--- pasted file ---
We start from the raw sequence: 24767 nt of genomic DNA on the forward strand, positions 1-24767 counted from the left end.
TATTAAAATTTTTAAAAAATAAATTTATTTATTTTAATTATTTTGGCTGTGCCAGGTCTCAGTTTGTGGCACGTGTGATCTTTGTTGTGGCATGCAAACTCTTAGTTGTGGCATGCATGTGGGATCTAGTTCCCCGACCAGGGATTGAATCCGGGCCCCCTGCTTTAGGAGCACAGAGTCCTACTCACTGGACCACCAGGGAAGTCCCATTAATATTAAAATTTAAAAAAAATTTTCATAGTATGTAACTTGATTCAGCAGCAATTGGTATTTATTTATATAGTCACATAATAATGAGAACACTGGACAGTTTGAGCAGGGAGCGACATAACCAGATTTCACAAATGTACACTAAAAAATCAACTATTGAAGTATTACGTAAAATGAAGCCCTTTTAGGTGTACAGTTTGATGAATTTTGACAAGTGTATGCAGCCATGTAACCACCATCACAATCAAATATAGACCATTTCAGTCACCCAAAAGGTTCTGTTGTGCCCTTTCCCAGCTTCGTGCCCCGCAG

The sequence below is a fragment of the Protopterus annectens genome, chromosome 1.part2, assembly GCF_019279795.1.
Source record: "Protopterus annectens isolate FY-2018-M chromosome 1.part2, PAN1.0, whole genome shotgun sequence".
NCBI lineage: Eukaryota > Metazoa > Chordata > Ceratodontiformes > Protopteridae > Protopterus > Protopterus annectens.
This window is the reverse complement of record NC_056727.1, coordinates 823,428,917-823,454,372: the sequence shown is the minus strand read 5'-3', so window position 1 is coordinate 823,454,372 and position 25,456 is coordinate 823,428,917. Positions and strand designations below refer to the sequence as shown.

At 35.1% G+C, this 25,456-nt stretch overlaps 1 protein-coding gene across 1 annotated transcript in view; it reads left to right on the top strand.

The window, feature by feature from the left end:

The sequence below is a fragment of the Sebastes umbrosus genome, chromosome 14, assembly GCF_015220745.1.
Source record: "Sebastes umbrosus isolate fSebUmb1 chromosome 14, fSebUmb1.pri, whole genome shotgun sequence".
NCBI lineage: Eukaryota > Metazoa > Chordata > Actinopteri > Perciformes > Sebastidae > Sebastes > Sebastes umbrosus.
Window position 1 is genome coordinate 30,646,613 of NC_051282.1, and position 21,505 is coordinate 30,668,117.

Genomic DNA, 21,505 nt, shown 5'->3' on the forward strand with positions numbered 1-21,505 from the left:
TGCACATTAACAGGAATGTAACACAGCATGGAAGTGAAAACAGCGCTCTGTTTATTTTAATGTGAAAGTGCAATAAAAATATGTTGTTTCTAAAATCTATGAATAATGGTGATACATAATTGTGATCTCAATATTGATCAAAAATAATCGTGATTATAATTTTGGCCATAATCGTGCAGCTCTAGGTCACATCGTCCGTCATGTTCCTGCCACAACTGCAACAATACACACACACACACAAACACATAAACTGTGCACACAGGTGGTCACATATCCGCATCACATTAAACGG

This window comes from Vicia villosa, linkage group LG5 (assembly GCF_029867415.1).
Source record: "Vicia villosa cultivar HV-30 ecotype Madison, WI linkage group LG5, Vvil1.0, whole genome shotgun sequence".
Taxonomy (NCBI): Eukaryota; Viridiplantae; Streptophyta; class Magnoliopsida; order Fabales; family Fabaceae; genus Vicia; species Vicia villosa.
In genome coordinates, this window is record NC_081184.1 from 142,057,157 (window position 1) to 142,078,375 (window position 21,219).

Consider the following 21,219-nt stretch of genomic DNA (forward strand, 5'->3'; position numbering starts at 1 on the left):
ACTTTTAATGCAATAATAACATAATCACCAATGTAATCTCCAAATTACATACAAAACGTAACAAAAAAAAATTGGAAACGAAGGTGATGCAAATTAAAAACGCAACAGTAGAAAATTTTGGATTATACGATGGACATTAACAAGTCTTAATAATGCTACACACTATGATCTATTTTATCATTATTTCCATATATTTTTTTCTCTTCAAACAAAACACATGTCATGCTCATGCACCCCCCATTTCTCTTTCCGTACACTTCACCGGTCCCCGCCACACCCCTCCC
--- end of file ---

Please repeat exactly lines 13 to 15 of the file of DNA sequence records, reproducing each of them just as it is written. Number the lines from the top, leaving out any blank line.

Genomic DNA, 21,505 nt, shown 5'->3' on the forward strand with positions numbered 1-21,505 from the left:
TGCACATTAACAGGAATGTAACACAGCATGGAAGTGAAAACAGCGCTCTGTTTATTTTAATGTGAAAGTGCAATAAAAATATGTTGTTTCTAAAATCTATGAATAATGGTGATACATAATTGTGATCTCAATATTGATCAAAAATAATCGTGATTATAATTTTGGCCATAATCGTGCAGCTCTAGGTCACATCGTCCGTCATGTTCCTGCCACAACTGCAACAATACACACACACACACAAACACATAAACTGTGCACACAGGTGGTCACATATCCGCATCACATTAAACGG

This window comes from Vicia villosa, linkage group LG5 (assembly GCF_029867415.1).